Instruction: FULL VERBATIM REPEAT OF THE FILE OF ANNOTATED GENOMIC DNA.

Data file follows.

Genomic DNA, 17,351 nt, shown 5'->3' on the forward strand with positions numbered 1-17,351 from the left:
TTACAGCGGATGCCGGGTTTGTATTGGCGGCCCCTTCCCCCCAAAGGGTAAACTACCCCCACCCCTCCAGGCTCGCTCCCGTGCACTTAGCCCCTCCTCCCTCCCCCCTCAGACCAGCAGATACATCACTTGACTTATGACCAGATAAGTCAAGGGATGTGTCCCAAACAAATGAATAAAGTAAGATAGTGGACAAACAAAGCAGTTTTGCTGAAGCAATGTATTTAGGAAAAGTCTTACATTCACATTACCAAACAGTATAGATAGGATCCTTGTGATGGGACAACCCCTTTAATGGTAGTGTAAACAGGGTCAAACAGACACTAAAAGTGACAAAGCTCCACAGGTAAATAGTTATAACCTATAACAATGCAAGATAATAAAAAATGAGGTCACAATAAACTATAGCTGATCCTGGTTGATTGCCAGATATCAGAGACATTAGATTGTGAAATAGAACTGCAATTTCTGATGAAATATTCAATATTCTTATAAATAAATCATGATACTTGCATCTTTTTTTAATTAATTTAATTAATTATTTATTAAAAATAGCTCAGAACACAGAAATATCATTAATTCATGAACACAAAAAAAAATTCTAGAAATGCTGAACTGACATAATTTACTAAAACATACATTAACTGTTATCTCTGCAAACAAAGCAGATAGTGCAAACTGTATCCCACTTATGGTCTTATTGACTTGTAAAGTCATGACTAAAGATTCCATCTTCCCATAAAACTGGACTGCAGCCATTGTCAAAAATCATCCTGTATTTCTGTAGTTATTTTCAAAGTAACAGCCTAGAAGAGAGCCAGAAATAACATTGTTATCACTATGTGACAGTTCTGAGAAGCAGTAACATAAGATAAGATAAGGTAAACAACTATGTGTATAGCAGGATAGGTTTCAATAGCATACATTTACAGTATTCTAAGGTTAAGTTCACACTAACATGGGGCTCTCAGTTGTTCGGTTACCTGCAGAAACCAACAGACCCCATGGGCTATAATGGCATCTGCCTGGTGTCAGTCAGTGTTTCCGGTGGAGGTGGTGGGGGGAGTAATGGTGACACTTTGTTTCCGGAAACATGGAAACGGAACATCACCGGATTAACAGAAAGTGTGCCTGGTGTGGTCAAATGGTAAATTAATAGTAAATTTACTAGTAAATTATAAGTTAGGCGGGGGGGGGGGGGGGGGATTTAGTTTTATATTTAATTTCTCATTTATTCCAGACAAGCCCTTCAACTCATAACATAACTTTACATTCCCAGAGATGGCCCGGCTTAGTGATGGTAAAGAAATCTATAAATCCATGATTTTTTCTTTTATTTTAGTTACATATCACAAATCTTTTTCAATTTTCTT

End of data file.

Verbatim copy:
Genomic DNA, 17,351 nt, shown 5'->3' on the forward strand with positions numbered 1-17,351 from the left:
TTACAGCGGATGCCGGGTTTGTATTGGCGGCCCCTTCCCCCCAAAGGGTAAACTACCCCCACCCCTCCAGGCTCGCTCCCGTGCACTTAGCCCCTCCTCCCTCCCCCCTCAGACCAGCAGATACATCACTTGACTTATGACCAGATAAGTCAAGGGATGTGTCCCAAACAAATGAATAAAGTAAGATAGTGGACAAACAAAGCAGTTTTGCTGAAGCAATGTATTTAGGAAAAGTCTTACATTCACATTACCAAACAGTATAGATAGGATCCTTGTGATGGGACAACCCCTTTAATGGTAGTGTAAACAGGGTCAAACAGACACTAAAAGTGACAAAGCTCCACAGGTAAATAGTTATAACCTATAACAATGCAAGATAATAAAAAATGAGGTCACAATAAACTATAGCTGATCCTGGTTGATTGCCAGATATCAGAGACATTAGATTGTGAAATAGAACTGCAATTTCTGATGAAATATTCAATATTCTTATAAATAAATCATGATACTTGCATCTTTTTTTAATTAATTTAATTAATTATTTATTAAAAATAGCTCAGAACACAGAAATATCATTAATTCATGAACACAAAAAAAAATTCTAGAAATGCTGAACTGACATAATTTACTAAAACATACATTAACTGTTATCTCTGCAAACAAAGCAGATAGTGCAAACTGTATCCCACTTATGGTCTTATTGACTTGTAAAGTCATGACTAAAGATTCCATCTTCCCATAAAACTGGACTGCAGCCATTGTCAAAAATCATCCTGTATTTCTGTAGTTATTTTCAAAGTAACAGCCTAGAAGAGAGCCAGAAATAACATTGTTATCACTATGTGACAGTTCTGAGAAGCAGTAACATAAGATAAGATAAGGTAAACAACTATGTGTATAGCAGGATAGGTTTCAATAGCATACATTTACAGTATTCTAAGGTTAAGTTCACACTAACATGGGGCTCTCAGTTGTTCGGTTACCTGCAGAAACCAACAGACCCCATGGGCTATAATGGCATCTGCCTGGTGTCAGTCAGTGTTTCCGGTGGAGGTGGTGGGGGGAGTAATGGTGACACTTTGTTTCCGGAAACATGGAAACGGAACATCACCGGATTAACAGAAAGTGTGCCTGGTGTGGTCAAATGGTAAATTAATAGTAAATTTACTAGTAAATTATAAGTTAGGCGGGGGGGGGGGGGGGGGATTTAGTTTTATATTTAATTTCTCATTTATTCCAGACAAGCCCTTCAACTCATAACATAACTTTACATTCCCAGAGATGGCCCGGCTTAGTGATGGTAAAGAAATCTATAAATCCATGATTTTTTCTTTTATTTTAGTTACATATCACAAATCTTTTTCAATTTTCTT